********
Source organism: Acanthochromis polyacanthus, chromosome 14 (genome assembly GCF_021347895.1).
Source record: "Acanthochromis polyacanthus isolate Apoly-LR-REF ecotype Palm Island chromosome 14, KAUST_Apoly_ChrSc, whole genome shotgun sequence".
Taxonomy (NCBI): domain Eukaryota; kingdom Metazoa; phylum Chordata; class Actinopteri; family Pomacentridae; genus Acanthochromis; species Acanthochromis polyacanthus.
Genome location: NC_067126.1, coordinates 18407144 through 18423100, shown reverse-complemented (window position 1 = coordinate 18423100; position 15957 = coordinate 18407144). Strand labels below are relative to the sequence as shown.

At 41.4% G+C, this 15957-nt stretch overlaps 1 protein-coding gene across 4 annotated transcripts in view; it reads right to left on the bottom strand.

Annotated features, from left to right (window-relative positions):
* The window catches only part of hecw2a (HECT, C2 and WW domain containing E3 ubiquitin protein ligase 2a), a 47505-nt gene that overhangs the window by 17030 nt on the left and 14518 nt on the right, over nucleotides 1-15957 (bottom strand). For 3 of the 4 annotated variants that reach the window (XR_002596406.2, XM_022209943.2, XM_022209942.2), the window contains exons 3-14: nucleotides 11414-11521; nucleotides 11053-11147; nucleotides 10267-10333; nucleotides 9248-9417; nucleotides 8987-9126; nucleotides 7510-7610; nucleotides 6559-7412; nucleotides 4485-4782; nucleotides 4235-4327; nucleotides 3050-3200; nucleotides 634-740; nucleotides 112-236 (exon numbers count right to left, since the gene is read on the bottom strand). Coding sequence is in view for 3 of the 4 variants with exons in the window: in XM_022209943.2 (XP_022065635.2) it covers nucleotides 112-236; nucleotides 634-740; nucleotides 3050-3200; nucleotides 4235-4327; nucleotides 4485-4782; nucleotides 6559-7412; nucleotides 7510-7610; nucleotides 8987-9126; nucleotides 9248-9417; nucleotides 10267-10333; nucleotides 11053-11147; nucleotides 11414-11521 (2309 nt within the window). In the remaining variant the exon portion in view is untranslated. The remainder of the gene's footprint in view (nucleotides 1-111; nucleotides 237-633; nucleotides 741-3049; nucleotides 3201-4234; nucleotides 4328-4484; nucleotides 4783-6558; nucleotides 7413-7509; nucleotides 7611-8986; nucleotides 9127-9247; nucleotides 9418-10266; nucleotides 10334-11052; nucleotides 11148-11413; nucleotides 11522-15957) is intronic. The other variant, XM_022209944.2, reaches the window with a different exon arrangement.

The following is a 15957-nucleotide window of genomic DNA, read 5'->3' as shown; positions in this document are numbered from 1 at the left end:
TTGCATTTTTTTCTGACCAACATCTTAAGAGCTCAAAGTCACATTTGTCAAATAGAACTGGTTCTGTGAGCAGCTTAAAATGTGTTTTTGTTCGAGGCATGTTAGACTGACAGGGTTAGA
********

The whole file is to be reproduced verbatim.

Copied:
Source organism: Acanthochromis polyacanthus, chromosome 14 (genome assembly GCF_021347895.1).
Source record: "Acanthochromis polyacanthus isolate Apoly-LR-REF ecotype Palm Island chromosome 14, KAUST_Apoly_ChrSc, whole genome shotgun sequence".
Taxonomy (NCBI): domain Eukaryota; kingdom Metazoa; phylum Chordata; class Actinopteri; family Pomacentridae; genus Acanthochromis; species Acanthochromis polyacanthus.
Genome location: NC_067126.1, coordinates 18407144 through 18423100, shown reverse-complemented (window position 1 = coordinate 18423100; position 15957 = coordinate 18407144). Strand labels below are relative to the sequence as shown.

At 41.4% G+C, this 15957-nt stretch overlaps 1 protein-coding gene across 4 annotated transcripts in view; it reads right to left on the bottom strand.

Annotated features, from left to right (window-relative positions):
* The window catches only part of hecw2a (HECT, C2 and WW domain containing E3 ubiquitin protein ligase 2a), a 47505-nt gene that overhangs the window by 17030 nt on the left and 14518 nt on the right, over nucleotides 1-15957 (bottom strand). For 3 of the 4 annotated variants that reach the window (XR_002596406.2, XM_022209943.2, XM_022209942.2), the window contains exons 3-14: nucleotides 11414-11521; nucleotides 11053-11147; nucleotides 10267-10333; nucleotides 9248-9417; nucleotides 8987-9126; nucleotides 7510-7610; nucleotides 6559-7412; nucleotides 4485-4782; nucleotides 4235-4327; nucleotides 3050-3200; nucleotides 634-740; nucleotides 112-236 (exon numbers count right to left, since the gene is read on the bottom strand). Coding sequence is in view for 3 of the 4 variants with exons in the window: in XM_022209943.2 (XP_022065635.2) it covers nucleotides 112-236; nucleotides 634-740; nucleotides 3050-3200; nucleotides 4235-4327; nucleotides 4485-4782; nucleotides 6559-7412; nucleotides 7510-7610; nucleotides 8987-9126; nucleotides 9248-9417; nucleotides 10267-10333; nucleotides 11053-11147; nucleotides 11414-11521 (2309 nt within the window). In the remaining variant the exon portion in view is untranslated. The remainder of the gene's footprint in view (nucleotides 1-111; nucleotides 237-633; nucleotides 741-3049; nucleotides 3201-4234; nucleotides 4328-4484; nucleotides 4783-6558; nucleotides 7413-7509; nucleotides 7611-8986; nucleotides 9127-9247; nucleotides 9418-10266; nucleotides 10334-11052; nucleotides 11148-11413; nucleotides 11522-15957) is intronic. The other variant, XM_022209944.2, reaches the window with a different exon arrangement.

The following is a 15957-nucleotide window of genomic DNA, read 5'->3' as shown; positions in this document are numbered from 1 at the left end:
TTGCATTTTTTTCTGACCAACATCTTAAGAGCTCAAAGTCACATTTGTCAAATAGAACTGGTTCTGTGAGCAGCTTAAAATGTGTTTTTGTTCGAGGCATGTTAGACTGACAGGGTTAGA